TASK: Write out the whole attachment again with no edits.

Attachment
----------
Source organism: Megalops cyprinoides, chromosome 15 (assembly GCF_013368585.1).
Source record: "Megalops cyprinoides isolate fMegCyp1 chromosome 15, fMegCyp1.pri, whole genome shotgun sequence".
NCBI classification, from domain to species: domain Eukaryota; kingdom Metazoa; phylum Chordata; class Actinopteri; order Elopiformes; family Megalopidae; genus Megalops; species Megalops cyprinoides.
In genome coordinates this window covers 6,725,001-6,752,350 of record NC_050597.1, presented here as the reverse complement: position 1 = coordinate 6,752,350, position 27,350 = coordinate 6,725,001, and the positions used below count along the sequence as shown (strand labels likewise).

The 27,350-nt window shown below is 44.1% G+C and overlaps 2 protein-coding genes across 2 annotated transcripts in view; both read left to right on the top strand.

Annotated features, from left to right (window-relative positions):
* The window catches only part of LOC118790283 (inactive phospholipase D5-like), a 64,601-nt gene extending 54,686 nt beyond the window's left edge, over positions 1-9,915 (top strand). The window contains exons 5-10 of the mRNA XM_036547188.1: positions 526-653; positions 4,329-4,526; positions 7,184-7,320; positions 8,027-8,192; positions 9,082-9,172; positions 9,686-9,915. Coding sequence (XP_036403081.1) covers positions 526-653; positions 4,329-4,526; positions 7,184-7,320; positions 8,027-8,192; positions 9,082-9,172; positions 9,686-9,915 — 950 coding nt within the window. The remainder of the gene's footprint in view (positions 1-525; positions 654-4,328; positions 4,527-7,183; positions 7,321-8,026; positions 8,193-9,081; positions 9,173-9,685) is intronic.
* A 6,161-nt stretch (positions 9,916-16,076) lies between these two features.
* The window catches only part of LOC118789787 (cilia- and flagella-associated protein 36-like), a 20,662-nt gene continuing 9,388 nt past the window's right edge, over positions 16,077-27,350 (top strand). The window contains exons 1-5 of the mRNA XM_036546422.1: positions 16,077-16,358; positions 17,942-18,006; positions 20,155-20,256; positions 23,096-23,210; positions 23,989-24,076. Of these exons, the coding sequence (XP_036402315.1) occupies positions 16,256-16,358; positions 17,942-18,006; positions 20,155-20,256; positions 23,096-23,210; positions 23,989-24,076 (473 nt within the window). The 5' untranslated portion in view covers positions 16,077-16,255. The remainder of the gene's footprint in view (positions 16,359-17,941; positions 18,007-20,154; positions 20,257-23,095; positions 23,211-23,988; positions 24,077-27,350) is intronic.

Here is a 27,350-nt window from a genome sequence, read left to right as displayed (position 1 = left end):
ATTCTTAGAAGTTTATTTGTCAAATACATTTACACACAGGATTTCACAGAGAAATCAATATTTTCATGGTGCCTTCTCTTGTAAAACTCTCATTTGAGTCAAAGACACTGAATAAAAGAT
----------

Source organism: Megalops cyprinoides, chromosome 15 (assembly GCF_013368585.1).
Source record: "Megalops cyprinoides isolate fMegCyp1 chromosome 15, fMegCyp1.pri, whole genome shotgun sequence".
NCBI classification, from domain to species: domain Eukaryota; kingdom Metazoa; phylum Chordata; class Actinopteri; order Elopiformes; family Megalopidae; genus Megalops; species Megalops cyprinoides.
In genome coordinates this window covers 6,725,001-6,752,350 of record NC_050597.1, presented here as the reverse complement: position 1 = coordinate 6,752,350, position 27,350 = coordinate 6,725,001, and the positions used below count along the sequence as shown (strand labels likewise).

The 27,350-nt window shown below is 44.1% G+C and overlaps 2 protein-coding genes across 2 annotated transcripts in view; both read left to right on the top strand.

Annotated features, from left to right (window-relative positions):
* The window catches only part of LOC118790283 (inactive phospholipase D5-like), a 64,601-nt gene extending 54,686 nt beyond the window's left edge, over positions 1-9,915 (top strand). The window contains exons 5-10 of the mRNA XM_036547188.1: positions 526-653; positions 4,329-4,526; positions 7,184-7,320; positions 8,027-8,192; positions 9,082-9,172; positions 9,686-9,915. Coding sequence (XP_036403081.1) covers positions 526-653; positions 4,329-4,526; positions 7,184-7,320; positions 8,027-8,192; positions 9,082-9,172; positions 9,686-9,915 — 950 coding nt within the window. The remainder of the gene's footprint in view (positions 1-525; positions 654-4,328; positions 4,527-7,183; positions 7,321-8,026; positions 8,193-9,081; positions 9,173-9,685) is intronic.
* A 6,161-nt stretch (positions 9,916-16,076) lies between these two features.
* The window catches only part of LOC118789787 (cilia- and flagella-associated protein 36-like), a 20,662-nt gene continuing 9,388 nt past the window's right edge, over positions 16,077-27,350 (top strand). The window contains exons 1-5 of the mRNA XM_036546422.1: positions 16,077-16,358; positions 17,942-18,006; positions 20,155-20,256; positions 23,096-23,210; positions 23,989-24,076. Of these exons, the coding sequence (XP_036402315.1) occupies positions 16,256-16,358; positions 17,942-18,006; positions 20,155-20,256; positions 23,096-23,210; positions 23,989-24,076 (473 nt within the window). The 5' untranslated portion in view covers positions 16,077-16,255. The remainder of the gene's footprint in view (positions 16,359-17,941; positions 18,007-20,154; positions 20,257-23,095; positions 23,211-23,988; positions 24,077-27,350) is intronic.

Here is a 27,350-nt window from a genome sequence, read left to right as displayed (position 1 = left end):
ATTCTTAGAAGTTTATTTGTCAAATACATTTACACACAGGATTTCACAGAGAAATCAATATTTTCATGGTGCCTTCTCTTGTAAAACTCTCATTTGAGTCAAAGACACTGAATAAAAGAT